ICO and hacking: Two sides of the same cyber coin?
It’s no wonder that more and more entrepreneurs turn to token sales, or ICOs financing, as they offer a quicker and more efficient financing solution.
According to Max Kordek, co-founder, and president of the Lisk Foundation, ICOs crowdfunding approach has enabled to funding up to USD 1.7 billion.
This is not something you would see happening within the same period with traditional financing options, which makes it ideal for startups and tech entrepreneurs who need to be hitting the road promptly. It’s the ability to bypass the approval of VCs and other third parties that lets entrepreneurs use their ICOs to raise funds immediately, regardless of their location in the world and their financial status. Token sales open the door to a new type of investors who can easily and rapidly turn a startup dream into reality.
While this sounds promising, there’s one thing that Max Kordek has failed to mention. Summer 2017 has been punctuated by several scams of the cryptocurrency startup fundraisers. CoinDash, Parity bug and Enigma developer are some of the names that popped out in these ICOs scandals over the past few months. And as we’re talking millions of dollars, it’s worth asking why ICOs appear so simple to hack.
Have you checked your cyber wallet recently?
The most major ICO wallet breach to date has hit Parity, a contract coding business, that suffered vulnerabilities in specific versions of its wallet software. The result was beyond their worst nightmare: A whopping $30 million was reported stolen, as a result of a bug that comprised Ethereum addresses in July 2017.
Needless to say that developers felt cold sweat running down their backs as they investigated the security breach. Several notable wallets were targeted, included Swarm City, Edgeless Casino, and Aeternity. In other words, it was the work of a hacker who knew exactly what to do and who to hit.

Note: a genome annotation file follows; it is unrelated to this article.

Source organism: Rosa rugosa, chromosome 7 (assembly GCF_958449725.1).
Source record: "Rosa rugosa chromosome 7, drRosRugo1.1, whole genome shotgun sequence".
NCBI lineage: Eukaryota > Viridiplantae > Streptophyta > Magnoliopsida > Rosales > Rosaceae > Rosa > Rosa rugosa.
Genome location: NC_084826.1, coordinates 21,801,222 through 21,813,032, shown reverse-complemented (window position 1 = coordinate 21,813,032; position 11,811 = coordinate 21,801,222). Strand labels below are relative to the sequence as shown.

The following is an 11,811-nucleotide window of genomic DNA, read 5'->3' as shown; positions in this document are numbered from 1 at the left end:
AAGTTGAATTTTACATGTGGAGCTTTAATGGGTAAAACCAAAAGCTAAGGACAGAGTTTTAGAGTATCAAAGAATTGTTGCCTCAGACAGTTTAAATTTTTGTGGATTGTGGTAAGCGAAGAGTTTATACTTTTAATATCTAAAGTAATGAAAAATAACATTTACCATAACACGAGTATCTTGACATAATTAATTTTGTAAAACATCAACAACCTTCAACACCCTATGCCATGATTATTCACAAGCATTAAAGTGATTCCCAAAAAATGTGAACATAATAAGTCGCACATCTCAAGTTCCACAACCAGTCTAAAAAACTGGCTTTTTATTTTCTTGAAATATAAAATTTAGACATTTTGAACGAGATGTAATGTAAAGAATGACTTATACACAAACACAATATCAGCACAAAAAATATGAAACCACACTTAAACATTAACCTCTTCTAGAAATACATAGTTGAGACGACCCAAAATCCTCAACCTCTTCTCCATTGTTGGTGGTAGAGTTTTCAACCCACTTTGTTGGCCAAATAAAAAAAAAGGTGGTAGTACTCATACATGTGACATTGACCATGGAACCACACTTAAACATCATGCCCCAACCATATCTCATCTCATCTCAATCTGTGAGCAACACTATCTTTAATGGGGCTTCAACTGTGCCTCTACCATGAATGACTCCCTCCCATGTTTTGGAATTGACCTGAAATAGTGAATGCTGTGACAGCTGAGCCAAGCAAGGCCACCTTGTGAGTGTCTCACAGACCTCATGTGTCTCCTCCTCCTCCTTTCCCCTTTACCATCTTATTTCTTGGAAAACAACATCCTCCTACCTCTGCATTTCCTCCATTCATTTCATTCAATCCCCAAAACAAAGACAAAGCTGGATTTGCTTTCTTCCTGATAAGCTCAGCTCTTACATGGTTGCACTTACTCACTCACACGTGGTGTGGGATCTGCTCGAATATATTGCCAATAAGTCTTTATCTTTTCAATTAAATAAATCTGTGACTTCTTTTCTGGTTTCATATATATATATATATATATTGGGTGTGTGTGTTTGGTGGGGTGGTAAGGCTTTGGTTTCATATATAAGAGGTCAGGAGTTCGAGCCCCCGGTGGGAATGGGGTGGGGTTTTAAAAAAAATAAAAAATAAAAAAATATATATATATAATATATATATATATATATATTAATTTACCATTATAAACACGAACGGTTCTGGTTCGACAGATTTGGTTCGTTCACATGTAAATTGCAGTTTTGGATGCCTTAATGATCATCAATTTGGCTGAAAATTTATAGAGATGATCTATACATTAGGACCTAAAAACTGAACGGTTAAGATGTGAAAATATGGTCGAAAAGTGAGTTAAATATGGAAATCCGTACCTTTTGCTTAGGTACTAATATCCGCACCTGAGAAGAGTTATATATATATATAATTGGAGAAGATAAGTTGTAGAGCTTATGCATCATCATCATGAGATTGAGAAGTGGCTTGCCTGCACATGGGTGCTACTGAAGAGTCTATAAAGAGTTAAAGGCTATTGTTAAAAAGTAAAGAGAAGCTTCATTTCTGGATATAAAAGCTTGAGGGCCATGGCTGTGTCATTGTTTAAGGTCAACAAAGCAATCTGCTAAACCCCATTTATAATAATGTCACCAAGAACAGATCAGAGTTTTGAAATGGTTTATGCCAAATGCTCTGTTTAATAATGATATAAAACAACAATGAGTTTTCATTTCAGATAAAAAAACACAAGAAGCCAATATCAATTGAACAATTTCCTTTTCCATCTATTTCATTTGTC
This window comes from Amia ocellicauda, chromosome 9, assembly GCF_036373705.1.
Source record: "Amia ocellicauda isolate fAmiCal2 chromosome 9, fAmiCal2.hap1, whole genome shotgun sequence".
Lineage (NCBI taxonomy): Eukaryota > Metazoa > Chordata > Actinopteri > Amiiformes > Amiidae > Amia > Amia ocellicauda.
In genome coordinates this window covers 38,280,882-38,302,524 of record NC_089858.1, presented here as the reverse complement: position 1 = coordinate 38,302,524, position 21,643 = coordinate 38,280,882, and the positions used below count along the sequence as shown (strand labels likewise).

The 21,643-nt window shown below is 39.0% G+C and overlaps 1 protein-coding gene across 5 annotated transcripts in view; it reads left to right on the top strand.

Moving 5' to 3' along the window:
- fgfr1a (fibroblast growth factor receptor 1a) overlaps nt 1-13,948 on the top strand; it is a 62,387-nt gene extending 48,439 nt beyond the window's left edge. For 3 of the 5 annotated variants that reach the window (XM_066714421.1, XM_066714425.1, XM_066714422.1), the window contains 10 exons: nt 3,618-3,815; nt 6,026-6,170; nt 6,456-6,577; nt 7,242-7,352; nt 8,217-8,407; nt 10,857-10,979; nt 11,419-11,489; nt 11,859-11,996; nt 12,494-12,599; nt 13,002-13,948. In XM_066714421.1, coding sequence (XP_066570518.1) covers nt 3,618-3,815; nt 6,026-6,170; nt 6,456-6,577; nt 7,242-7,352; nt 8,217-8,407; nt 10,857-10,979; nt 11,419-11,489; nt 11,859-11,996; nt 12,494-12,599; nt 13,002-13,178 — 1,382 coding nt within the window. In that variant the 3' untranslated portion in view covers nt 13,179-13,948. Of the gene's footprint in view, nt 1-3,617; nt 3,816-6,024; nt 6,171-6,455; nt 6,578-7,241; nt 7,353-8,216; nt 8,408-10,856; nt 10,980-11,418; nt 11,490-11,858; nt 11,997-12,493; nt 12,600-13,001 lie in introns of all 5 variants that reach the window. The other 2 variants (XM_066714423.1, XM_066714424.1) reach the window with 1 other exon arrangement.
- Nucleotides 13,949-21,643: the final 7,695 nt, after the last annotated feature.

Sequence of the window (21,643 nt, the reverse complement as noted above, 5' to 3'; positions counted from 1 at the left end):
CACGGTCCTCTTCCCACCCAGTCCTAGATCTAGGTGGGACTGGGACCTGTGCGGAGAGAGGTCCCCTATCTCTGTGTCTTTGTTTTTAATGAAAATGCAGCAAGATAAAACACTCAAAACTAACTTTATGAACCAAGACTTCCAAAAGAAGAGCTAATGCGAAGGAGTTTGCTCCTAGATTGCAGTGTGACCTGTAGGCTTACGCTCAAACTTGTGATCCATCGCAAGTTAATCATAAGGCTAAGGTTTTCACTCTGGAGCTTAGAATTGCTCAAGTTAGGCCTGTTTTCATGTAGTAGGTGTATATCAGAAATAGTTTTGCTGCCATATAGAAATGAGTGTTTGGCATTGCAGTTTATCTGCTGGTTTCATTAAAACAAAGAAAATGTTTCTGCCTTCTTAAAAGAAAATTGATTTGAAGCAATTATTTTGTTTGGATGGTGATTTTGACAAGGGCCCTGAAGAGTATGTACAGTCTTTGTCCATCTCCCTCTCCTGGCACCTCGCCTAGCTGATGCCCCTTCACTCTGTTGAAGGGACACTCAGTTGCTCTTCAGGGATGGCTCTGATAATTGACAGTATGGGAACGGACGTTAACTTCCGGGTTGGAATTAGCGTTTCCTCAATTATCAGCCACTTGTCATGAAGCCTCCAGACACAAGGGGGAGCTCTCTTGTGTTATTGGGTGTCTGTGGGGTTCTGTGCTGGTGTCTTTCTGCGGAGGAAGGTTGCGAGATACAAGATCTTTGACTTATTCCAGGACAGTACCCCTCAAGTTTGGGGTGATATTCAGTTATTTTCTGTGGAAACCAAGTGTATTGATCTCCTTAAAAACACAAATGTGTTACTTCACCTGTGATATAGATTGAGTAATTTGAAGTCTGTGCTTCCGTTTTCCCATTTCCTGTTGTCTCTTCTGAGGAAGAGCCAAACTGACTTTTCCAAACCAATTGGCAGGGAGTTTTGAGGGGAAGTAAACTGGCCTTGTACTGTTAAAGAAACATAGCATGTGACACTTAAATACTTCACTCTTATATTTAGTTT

Defending your wallet
Let’s get things clear from the beginning: Not all ICOs get hacked. But if your startup relies on cryptocurrency fundraising, you may want to find ways to defend yourself against scams and hacks with reliable and professional IT services.
Indeed, running penetration tests and independent audits on top of standard security checks can make all the difference between a successfully financed project and the hacking of your Ethereum wallet. In fact, cybercriminals have been able to steal about 10% of the accumulated $1.7 billion ICOs investment over the past year. For small businesses, it’s the equivalent of a sentence of bankruptcy.
New regulations for your safety
The majority of ICOs scams have been carried out through social frauds and manipulation, where cybercriminals masquerade as cryptocurrency administrators and share fake information. Enigma scam, for example, was the result of attackers using the company’s mailing lists to reach out to investors.
As a result, the Securities and Exchange Commission has been determined to bind ICO blockchains to regulated exchanges. The new regulations demand that some ICOs meet the standards of securities applied to non-crypto financing options.
To put things simply: When there’s monetary value, there’s a risk of fraud. It’s in your best interests to play by the SEC rules and maximize all the necessary data protection scenarios.
Yes, as a result, ICOs fundraising might not occur as smoothly as you hoped. But without time-demanding protections, ICO becomes the paradise of hackers.